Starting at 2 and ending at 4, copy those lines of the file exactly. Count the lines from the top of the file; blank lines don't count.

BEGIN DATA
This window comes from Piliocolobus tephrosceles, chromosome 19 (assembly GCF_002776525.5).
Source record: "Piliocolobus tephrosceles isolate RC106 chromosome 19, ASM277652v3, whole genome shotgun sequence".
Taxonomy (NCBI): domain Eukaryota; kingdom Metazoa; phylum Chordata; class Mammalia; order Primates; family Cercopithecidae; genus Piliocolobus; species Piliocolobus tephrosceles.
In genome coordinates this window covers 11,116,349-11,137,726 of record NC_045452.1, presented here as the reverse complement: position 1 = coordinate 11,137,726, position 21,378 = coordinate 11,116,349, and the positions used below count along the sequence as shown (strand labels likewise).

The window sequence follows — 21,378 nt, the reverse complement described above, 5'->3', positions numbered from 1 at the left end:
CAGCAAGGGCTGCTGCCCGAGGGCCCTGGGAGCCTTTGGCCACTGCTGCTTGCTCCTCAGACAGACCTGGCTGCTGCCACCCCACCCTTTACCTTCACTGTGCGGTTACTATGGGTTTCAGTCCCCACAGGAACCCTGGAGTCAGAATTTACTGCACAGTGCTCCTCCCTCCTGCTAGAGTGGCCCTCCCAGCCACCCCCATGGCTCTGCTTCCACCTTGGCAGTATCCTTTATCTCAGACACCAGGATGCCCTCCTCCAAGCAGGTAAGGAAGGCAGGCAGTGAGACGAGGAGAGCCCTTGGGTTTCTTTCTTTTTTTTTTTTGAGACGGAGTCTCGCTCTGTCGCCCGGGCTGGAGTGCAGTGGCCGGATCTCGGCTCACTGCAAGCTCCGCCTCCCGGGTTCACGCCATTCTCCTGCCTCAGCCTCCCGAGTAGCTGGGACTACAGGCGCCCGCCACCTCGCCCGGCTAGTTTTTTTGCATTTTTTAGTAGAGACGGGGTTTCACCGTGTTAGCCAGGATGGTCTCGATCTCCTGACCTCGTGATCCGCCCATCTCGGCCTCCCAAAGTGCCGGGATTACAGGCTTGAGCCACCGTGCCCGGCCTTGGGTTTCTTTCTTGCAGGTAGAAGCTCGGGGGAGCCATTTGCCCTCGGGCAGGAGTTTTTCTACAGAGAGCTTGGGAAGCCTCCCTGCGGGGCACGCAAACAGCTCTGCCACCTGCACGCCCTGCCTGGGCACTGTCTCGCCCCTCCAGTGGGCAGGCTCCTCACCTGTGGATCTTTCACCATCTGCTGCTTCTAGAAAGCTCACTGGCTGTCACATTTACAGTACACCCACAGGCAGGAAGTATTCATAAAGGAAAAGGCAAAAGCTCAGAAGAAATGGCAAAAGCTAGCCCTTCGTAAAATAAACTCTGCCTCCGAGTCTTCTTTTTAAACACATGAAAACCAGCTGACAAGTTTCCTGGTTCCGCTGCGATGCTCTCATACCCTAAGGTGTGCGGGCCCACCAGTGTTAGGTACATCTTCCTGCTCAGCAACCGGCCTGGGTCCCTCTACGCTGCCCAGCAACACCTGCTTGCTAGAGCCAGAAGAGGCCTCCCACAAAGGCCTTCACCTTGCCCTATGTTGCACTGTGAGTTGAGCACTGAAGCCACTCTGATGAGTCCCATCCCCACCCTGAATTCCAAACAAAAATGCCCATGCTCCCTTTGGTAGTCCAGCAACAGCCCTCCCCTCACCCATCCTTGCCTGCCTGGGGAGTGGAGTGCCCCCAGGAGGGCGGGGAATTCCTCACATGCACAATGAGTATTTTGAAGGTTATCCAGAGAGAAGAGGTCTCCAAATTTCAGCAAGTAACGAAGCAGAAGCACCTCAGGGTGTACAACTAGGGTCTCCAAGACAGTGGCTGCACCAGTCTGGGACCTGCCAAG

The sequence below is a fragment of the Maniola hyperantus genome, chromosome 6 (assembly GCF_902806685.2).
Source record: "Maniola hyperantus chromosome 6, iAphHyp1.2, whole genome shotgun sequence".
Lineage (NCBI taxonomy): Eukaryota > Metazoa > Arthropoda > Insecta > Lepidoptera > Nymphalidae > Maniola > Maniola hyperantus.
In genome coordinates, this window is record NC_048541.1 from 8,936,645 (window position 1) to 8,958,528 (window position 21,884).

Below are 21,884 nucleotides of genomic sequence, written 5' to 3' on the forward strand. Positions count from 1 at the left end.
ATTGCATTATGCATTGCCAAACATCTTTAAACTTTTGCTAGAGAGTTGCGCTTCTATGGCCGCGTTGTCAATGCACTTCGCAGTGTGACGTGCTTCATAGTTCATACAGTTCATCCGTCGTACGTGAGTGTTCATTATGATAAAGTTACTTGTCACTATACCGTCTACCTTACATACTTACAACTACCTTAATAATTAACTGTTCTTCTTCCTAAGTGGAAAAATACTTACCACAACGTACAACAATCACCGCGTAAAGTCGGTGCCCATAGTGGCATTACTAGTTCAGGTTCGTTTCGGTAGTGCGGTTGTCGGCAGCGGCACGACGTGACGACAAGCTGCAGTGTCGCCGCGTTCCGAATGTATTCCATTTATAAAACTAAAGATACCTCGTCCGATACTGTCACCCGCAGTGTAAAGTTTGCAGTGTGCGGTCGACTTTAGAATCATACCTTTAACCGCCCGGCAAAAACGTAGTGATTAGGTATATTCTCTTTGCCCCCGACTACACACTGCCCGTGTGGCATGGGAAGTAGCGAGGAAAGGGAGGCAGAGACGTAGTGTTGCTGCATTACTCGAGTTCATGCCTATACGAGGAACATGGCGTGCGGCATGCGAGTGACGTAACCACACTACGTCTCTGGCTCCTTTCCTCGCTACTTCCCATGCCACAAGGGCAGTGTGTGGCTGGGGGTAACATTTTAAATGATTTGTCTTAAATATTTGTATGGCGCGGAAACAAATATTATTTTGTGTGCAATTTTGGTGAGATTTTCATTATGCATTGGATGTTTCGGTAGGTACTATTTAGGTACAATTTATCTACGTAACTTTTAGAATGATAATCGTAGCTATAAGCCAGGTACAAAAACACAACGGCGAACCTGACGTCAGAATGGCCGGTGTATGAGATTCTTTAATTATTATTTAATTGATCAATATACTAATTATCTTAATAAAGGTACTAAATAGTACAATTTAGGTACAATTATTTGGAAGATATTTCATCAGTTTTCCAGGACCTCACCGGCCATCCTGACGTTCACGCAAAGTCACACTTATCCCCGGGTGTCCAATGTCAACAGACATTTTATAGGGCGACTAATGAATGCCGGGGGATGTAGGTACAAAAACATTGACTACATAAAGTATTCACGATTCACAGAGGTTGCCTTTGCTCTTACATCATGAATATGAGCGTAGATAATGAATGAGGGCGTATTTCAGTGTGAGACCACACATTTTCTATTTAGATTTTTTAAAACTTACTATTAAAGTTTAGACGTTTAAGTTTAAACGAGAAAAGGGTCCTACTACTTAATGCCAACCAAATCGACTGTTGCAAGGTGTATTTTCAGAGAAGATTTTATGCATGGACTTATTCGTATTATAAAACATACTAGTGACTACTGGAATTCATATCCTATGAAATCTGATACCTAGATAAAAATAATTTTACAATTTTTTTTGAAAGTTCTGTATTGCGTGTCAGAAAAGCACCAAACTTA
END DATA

Source record: "Piliocolobus tephrosceles isolate RC106 chromosome 19, ASM277652v3, whole genome shotgun sequence".
Taxonomy (NCBI): domain Eukaryota; kingdom Metazoa; phylum Chordata; class Mammalia; order Primates; family Cercopithecidae; genus Piliocolobus; species Piliocolobus tephrosceles.
In genome coordinates this window covers 11,116,349-11,137,726 of record NC_045452.1, presented here as the reverse complement: position 1 = coordinate 11,137,726, position 21,378 = coordinate 11,116,349, and the positions used below count along the sequence as shown (strand labels likewise).